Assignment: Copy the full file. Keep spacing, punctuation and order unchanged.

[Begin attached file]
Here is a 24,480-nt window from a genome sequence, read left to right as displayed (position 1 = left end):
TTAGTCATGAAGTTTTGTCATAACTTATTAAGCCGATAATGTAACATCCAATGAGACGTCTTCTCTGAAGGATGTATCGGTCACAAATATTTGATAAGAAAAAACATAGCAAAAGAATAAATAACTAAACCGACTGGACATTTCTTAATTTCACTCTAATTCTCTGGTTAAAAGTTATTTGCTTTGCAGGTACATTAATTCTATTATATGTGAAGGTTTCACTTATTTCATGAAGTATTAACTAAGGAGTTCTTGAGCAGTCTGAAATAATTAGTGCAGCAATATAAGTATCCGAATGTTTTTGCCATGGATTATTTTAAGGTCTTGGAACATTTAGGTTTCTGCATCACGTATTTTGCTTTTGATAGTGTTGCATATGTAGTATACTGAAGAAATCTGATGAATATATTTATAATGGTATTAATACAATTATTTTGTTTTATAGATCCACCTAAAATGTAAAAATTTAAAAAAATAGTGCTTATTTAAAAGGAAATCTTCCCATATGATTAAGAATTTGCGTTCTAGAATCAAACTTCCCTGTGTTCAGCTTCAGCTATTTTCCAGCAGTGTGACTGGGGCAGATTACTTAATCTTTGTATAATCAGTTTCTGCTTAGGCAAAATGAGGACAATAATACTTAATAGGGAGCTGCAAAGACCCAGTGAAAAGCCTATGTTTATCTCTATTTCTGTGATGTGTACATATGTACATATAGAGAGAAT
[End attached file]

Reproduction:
Here is a 24,480-nt window from a genome sequence, read left to right as displayed (position 1 = left end):
TTAGTCATGAAGTTTTGTCATAACTTATTAAGCCGATAATGTAACATCCAATGAGACGTCTTCTCTGAAGGATGTATCGGTCACAAATATTTGATAAGAAAAAACATAGCAAAAGAATAAATAACTAAACCGACTGGACATTTCTTAATTTCACTCTAATTCTCTGGTTAAAAGTTATTTGCTTTGCAGGTACATTAATTCTATTATATGTGAAGGTTTCACTTATTTCATGAAGTATTAACTAAGGAGTTCTTGAGCAGTCTGAAATAATTAGTGCAGCAATATAAGTATCCGAATGTTTTTGCCATGGATTATTTTAAGGTCTTGGAACATTTAGGTTTCTGCATCACGTATTTTGCTTTTGATAGTGTTGCATATGTAGTATACTGAAGAAATCTGATGAATATATTTATAATGGTATTAATACAATTATTTTGTTTTATAGATCCACCTAAAATGTAAAAATTTAAAAAAATAGTGCTTATTTAAAAGGAAATCTTCCCATATGATTAAGAATTTGCGTTCTAGAATCAAACTTCCCTGTGTTCAGCTTCAGCTATTTTCCAGCAGTGTGACTGGGGCAGATTACTTAATCTTTGTATAATCAGTTTCTGCTTAGGCAAAATGAGGACAATAATACTTAATAGGGAGCTGCAAAGACCCAGTGAAAAGCCTATGTTTATCTCTATTTCTGTGATGTGTACATATGTACATATAGAGAGAAT